Eventually, Mann actually engages in the “duel” referred to in the title when he squares off with the truck and drives straight at it. Then, at the last second, he jumps out of his Plymouth Valiant, which crashes into the truck and sends it careening off of a cliff. As the tanker truck goes into a free fall, what sounds like twisting metal is actually a Godzilla-esque dinosaur roar sound effect that Spielberg decided to insert into the film’s climax (he reused the same sound effect in the climactic scene in Jaws in which the dead shark sinks to the bottom of the ocean, despite the improbability of a fish making the same whining roar noise as a dinosaur/truck).

The Vehicles

In the film, David Mann is supposed to be driving a 1970 Plymouth Valiant sedan. In reality, three different cars were used during production. When the film was first shot for television, a 1970 model with a 318 V8 and a 1971 with a 225 Slant Six were both used during the ten days of shooting. Then, when Spielberg went back to film additional footage for the European theatrical release, a 1972 Valiant with a 225 Slant Six was used (the TV movie first aired in November of1971, three months into the 1972 model year).

A 1970 Plymouth Valiant sedan, one of three different Valiants used during production

A 1970 Plymouth Valiant sedan, one of three different Valiants used during production

Spielberg has said that he didn’t really care what kind of car was used, as long as it was a bright red color that would “pop” against the film’s desert background.

He was a bit more discerning when it came time to pick the villainous truck, though. After a long “audition,” he eventually settled upon an old 1955 Peterbilt 281 tractor unit, which he chose because the split windshields, round headlights and long needlenose hood seemed to resemble a face.

The killer Duel truck versus Tow Mater

Which famous movie truck’s “face” haunts your dreams the most?

One more vehicle of note: a parked sedan that Mann hopes might be a police car, but turns out to be the service car of a pest exterminator named “Grebleips” (which is “Spielberg” spelled backwards).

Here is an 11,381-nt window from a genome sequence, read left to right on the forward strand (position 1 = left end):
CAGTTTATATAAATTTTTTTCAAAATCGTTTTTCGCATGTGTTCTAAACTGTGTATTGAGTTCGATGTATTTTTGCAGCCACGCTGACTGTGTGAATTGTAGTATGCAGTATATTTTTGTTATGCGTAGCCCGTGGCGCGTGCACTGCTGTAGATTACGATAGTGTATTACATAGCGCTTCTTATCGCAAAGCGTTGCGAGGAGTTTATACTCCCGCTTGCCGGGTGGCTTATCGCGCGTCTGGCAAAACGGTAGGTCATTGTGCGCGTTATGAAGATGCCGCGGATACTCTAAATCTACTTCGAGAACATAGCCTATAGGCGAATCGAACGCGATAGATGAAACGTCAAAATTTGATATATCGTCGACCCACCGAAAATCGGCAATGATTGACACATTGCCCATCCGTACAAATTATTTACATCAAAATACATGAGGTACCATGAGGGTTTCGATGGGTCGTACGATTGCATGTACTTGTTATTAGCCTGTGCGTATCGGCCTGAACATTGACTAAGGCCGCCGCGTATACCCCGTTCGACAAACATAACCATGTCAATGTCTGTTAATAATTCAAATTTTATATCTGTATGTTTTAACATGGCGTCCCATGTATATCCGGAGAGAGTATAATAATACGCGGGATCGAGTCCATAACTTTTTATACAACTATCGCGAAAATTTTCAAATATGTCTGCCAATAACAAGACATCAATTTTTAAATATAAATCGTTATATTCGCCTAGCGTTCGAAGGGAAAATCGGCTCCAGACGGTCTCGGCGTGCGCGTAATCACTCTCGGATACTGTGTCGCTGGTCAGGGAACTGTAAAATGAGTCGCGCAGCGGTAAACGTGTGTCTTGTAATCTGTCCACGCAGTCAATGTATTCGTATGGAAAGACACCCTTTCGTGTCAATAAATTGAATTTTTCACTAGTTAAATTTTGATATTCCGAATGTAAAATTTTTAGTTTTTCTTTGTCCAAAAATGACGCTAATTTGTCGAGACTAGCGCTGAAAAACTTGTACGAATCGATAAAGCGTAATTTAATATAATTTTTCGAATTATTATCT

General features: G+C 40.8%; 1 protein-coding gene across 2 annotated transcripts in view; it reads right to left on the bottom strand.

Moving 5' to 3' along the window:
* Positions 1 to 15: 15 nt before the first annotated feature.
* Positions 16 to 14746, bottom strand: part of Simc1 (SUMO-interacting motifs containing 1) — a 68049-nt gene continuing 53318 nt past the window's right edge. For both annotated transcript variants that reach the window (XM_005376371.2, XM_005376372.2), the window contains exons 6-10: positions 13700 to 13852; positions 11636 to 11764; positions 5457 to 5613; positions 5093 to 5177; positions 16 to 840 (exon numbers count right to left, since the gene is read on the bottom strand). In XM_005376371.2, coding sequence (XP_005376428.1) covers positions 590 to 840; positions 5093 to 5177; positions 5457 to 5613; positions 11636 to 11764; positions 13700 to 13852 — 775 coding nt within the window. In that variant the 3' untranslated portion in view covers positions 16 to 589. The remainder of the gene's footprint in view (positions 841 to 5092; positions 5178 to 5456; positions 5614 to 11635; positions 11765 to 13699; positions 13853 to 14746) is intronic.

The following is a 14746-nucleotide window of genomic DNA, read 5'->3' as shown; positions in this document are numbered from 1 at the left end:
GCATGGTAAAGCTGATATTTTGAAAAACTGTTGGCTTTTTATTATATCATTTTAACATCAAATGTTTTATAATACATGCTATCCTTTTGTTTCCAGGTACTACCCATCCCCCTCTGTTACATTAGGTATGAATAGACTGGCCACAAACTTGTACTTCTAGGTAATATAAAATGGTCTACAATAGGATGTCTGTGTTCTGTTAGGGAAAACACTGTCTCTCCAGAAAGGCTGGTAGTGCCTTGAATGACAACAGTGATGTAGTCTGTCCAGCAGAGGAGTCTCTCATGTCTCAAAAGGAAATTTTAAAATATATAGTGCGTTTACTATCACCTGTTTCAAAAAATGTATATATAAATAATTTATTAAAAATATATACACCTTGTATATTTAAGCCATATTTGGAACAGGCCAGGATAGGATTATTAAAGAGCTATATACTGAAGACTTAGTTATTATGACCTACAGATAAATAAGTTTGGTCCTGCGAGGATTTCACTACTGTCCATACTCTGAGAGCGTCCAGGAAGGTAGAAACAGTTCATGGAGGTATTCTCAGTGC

I have a feeling that Grebleips Pest Control does a lot of work in Nilbog

I have a feeling that Grebleips Pest Control does a lot of work in Nilbog

Duel Review

You can see the reason that Duel transcended its ABC Movie of the Week-origins to become a real feature film, as the pride that a young Spielberg took in his work is evident. Even with limited time and resources, he definitely throws everything he can into this, with creative shots and techniques that most television directors wouldn’t bother attempting. And even though Spielberg added 16 extra minutes of new scenes for the theatrical version, the film doesn’t feel padded, and retains its intensity from start to finish.

This is not the big-budget Spielberg that audiences are used to, as everything about this film feels stripped down yet effective, and it’s almost hard to believe that the same director who crafted this comparatively minimalist minor masterpiece would one day produce something as overblown as Indiana Jones and the Kingdom of the Crystal Skull.

If you’re a film buff, I would definitely recommend this movie, not just because of its importance in Spielberg’s career, but because it is a pretty great example of the cheap, quick, messy yet wonderfully visceral films that were produced by young, hungry filmmakers in the 1970’s.  And even if you’re not a film buff, this is still a very good little movie.

Patrick Grieve was born in Southwestern Ohio and has lived there all of his life, with the exception of a few years spent getting a Creative Writing degree in Southeastern Ohio. He loves to take road trips, sometimes to places as distant as Northeastern or even Northwestern Ohio. Patrick also enjoys old movies, shopping at thrift stores, going to ballgames, writing about those things, and watching Law & Order reruns. He just watches the original series, though, none of the spin-offs. And also only the ones they made before Jerry Orbach died. Season five was really the peak, in his opinion. See more articles by Patrick.